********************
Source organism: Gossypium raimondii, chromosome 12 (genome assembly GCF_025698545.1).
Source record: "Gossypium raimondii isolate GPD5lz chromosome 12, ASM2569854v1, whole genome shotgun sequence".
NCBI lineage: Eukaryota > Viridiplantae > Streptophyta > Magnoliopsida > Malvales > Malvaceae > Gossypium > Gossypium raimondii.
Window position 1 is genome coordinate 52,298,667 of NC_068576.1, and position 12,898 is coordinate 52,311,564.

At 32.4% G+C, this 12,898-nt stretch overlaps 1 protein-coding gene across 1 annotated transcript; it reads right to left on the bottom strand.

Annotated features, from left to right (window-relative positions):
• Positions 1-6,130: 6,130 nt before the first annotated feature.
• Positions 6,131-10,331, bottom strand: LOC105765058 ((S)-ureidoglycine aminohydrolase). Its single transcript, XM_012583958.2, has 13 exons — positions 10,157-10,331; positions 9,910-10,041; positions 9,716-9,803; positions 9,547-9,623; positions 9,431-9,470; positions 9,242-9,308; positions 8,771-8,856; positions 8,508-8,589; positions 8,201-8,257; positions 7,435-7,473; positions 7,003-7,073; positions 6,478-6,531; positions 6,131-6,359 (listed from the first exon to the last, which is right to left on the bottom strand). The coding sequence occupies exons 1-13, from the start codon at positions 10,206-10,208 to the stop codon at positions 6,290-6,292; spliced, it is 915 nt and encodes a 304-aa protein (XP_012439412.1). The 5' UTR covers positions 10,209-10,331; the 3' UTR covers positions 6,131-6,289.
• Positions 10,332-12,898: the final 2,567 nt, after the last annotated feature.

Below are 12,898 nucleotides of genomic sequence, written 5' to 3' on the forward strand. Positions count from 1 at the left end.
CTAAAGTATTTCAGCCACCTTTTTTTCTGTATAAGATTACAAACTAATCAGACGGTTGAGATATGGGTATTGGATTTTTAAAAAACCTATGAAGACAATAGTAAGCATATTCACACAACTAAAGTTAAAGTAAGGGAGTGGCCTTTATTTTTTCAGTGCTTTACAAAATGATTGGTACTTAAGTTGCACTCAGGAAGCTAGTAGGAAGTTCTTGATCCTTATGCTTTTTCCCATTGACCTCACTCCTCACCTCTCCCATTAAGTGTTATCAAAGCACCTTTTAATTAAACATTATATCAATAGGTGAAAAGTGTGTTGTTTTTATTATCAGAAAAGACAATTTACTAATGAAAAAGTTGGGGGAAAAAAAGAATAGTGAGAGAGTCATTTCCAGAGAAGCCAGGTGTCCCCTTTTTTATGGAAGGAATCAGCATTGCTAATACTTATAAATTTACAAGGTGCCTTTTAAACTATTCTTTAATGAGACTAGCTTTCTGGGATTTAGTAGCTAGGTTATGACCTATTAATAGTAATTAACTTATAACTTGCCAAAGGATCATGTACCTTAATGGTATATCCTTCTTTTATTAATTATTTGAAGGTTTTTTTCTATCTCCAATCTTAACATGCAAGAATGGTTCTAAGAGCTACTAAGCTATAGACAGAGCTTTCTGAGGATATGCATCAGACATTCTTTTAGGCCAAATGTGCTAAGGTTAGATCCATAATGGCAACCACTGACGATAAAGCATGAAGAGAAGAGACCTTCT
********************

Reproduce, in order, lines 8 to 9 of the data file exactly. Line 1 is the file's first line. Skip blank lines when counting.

• Positions 6,131-10,331, bottom strand: LOC105765058 ((S)-ureidoglycine aminohydrolase). Its single transcript, XM_012583958.2, has 13 exons — positions 10,157-10,331; positions 9,910-10,041; positions 9,716-9,803; positions 9,547-9,623; positions 9,431-9,470; positions 9,242-9,308; positions 8,771-8,856; positions 8,508-8,589; positions 8,201-8,257; positions 7,435-7,473; positions 7,003-7,073; positions 6,478-6,531; positions 6,131-6,359 (listed from the first exon to the last, which is right to left on the bottom strand). The coding sequence occupies exons 1-13, from the start codon at positions 10,206-10,208 to the stop codon at positions 6,290-6,292; spliced, it is 915 nt and encodes a 304-aa protein (XP_012439412.1). The 5' UTR covers positions 10,209-10,331; the 3' UTR covers positions 6,131-6,289.
• Positions 10,332-12,898: the final 2,567 nt, after the last annotated feature.